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Abstract & Commentary
Synopsis: Hypersensitivity to gastric distention is present in a subset of dyspeptic patients, and this finding will ultimately affect the diagnosis of such patients as well as provide a rationale for more effective therapy.
Source: Tack J, et al. Gastroenterology. 2001;121:526-535.
Functional dyspepsia is a syndrome that includes chronic upper abdominal discomfort with no anatomic basis. Eating frequently provokes dyspeptic symptoms that may entail epigastric pain or burning, bloating, early satiety, eructations, nausea, and vomiting. Many speculations exist regarding potential pathophysiology for dyspepsia including Helicobacter pylori infection, gastric and/or intestinal motor abnormalities, central nervous system dysfunction, and visceral hypersensitivity. Previous studies have demonstrated sensitivity to gastric distention in many dyspeptic patients, but there has been no certainty that these findings were related to symptom etiology. This study evaluated 80 healthy controls and 160 patients with functional dyspepsia (symptomatic for at least 12 weeks in the last 12 months). No anatomic basis for dyspepsia was present in the patients, and esophageal acid exposure was normal. A distending balloon capable of measuring pressures and compliance was used to distend the stomach in all participants. Gastric emptying studies were performed with a 14C octanoic acid breath test. Results indicated that dyspeptic patients were more sensitive to distention than the controls, and accommodation to the distending balloon was less in patients. It was found that 37% of all dyspeptic patients studied were hypersensitive. Symptoms associated with documented hypersensitivity included postprandial pain, belching, and weight loss.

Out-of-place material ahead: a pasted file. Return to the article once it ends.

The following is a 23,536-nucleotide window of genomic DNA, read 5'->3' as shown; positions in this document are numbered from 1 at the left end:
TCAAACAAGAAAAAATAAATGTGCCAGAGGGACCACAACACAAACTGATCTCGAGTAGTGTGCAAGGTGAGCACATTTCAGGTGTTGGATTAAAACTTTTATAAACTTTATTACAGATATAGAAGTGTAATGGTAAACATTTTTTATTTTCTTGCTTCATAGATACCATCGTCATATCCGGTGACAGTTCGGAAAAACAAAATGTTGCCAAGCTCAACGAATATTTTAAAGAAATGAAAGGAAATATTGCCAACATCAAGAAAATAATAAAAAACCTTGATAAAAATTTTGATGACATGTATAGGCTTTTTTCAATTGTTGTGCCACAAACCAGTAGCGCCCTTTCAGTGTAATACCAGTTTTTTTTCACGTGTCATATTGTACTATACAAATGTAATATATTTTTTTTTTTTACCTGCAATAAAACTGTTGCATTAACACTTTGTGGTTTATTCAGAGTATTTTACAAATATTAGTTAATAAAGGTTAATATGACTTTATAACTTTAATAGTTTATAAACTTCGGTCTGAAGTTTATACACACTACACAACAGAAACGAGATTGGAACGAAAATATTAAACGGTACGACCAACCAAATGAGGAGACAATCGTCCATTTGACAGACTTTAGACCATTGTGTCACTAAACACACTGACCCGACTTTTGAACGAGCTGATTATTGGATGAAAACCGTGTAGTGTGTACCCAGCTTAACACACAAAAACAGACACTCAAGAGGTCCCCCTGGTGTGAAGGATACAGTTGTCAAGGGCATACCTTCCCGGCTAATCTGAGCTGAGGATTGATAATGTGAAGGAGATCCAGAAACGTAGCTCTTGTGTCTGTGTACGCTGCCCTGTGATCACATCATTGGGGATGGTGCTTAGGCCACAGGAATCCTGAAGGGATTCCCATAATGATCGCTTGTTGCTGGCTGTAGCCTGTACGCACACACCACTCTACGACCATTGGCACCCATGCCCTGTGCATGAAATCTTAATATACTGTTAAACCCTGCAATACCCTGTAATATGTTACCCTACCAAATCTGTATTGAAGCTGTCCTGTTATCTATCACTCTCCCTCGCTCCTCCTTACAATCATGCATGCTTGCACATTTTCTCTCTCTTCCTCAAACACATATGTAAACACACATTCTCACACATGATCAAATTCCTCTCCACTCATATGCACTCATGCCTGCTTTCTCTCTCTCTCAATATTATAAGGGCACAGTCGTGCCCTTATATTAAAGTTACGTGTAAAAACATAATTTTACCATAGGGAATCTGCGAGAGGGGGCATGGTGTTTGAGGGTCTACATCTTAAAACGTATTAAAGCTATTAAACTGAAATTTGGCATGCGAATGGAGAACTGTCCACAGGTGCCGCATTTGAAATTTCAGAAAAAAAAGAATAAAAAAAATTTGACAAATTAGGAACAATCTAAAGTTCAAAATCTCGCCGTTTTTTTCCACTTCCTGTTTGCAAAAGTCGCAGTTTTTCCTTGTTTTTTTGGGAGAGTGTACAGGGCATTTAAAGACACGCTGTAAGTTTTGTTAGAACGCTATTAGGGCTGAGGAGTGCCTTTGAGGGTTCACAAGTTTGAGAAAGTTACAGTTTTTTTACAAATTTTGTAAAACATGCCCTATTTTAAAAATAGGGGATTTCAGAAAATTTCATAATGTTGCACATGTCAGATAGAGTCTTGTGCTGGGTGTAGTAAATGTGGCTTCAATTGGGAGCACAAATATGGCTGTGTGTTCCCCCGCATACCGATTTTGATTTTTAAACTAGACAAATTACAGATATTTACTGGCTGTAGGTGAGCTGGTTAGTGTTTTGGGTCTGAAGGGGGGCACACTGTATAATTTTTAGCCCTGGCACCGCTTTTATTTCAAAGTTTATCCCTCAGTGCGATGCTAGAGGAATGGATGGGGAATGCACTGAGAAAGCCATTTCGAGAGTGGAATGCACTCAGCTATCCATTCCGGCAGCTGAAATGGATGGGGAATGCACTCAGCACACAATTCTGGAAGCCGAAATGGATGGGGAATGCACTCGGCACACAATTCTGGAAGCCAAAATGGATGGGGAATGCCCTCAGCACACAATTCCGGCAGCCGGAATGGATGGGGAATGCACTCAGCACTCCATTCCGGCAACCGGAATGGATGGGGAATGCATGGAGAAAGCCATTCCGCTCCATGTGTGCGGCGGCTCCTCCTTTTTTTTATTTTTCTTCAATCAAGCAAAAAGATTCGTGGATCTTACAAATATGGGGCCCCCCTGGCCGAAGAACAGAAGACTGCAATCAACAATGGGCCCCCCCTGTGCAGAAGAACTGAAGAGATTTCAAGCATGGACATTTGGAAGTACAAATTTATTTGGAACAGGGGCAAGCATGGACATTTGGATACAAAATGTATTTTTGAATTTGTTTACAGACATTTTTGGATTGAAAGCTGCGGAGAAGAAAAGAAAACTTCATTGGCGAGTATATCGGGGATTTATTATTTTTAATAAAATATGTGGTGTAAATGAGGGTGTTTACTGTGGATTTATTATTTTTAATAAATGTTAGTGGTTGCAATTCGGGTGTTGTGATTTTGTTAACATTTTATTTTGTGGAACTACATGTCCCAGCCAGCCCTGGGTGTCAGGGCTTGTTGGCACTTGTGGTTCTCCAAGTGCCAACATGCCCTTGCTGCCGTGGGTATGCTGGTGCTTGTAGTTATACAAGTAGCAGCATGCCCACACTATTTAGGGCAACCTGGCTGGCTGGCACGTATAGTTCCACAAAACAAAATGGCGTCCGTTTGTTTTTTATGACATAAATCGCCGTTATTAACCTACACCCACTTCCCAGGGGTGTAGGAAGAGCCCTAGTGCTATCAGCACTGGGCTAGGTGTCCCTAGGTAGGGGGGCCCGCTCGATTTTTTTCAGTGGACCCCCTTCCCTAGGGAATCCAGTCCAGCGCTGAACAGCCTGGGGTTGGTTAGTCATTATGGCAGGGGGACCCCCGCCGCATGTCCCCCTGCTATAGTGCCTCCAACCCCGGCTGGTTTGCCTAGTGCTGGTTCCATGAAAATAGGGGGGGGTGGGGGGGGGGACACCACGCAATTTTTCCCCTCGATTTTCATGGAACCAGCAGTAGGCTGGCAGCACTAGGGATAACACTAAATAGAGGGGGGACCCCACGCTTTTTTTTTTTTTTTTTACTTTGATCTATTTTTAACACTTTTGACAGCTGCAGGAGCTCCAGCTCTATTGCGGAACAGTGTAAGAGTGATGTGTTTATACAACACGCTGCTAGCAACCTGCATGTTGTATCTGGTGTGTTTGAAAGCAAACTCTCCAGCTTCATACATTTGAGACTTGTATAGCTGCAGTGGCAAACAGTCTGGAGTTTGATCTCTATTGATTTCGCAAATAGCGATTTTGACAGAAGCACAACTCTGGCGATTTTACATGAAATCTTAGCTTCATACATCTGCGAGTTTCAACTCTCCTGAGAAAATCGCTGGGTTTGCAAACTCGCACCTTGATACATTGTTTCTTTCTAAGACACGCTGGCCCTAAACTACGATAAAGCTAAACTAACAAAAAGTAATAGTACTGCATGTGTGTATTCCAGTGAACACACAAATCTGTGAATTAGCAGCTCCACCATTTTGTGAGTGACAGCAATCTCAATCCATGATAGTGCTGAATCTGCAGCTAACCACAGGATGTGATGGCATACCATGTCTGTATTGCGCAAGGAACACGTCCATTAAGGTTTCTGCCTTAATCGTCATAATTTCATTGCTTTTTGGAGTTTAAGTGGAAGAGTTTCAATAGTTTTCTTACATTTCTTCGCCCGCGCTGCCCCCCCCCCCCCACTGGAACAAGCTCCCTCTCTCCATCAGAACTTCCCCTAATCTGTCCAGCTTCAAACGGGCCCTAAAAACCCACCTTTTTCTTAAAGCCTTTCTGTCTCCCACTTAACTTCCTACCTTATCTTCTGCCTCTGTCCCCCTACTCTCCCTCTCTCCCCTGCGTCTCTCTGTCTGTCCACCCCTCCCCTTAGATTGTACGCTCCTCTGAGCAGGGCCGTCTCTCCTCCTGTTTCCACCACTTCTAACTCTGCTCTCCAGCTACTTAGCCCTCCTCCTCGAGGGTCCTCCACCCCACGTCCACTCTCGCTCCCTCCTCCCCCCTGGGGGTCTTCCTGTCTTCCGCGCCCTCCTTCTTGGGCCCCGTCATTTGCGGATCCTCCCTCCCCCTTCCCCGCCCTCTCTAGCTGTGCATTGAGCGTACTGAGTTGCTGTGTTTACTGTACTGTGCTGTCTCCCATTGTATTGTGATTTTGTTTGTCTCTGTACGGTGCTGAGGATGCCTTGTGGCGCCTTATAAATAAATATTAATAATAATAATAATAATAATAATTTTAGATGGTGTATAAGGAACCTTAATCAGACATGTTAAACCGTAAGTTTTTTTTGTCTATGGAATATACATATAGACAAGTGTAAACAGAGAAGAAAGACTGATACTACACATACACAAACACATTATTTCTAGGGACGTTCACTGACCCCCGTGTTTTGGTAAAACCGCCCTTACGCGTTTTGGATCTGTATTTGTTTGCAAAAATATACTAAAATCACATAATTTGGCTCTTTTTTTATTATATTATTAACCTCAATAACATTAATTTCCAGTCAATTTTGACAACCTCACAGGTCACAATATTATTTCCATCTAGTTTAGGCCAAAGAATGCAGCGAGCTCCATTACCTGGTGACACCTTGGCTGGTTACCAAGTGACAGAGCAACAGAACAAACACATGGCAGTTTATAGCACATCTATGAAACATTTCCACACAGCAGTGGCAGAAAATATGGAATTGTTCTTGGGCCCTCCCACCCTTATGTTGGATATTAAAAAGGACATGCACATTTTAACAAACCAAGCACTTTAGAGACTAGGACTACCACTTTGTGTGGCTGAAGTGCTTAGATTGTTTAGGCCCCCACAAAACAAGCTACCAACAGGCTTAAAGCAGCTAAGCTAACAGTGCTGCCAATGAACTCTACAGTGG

Comment by Malcolm Robinson, MD, FACP, FACG
Dyspepsia can be a difficult clinical problem. It is extremely difficult to know exactly how aggressive we should be with diagnosis, and guidelines for therapy have been similarly obscure. Understanding the basis for any illness seems important for refining diagnoses and for selection of optimal therapy. This study, elegantly performed by the superb team of Tack and colleagues in Leuven, Belgium, helps us to understand dyspepsia in a significant subset of patients. For individuals with this type of dyspepsia, therapy should undoubtedly be focused on lessening the hypersensitivity present. Promotility agents and acid inhibitors would not be helpful in these patients, and we currently might try tricyclic and other antidepressants and perhaps the next generation of 5HT3 antagonists similar to the recently released and withdrawn alosetron will also provide relief for these troubled patients and their physicians.
Dr. Robinson, Medical Director, Oklahoma Foundation for Digestive Research; Clinical Professor of Medicine, University of Oklahoma College of Medicine Oklahoma City, OK, is Associate Editor of Internal Medicine Alert.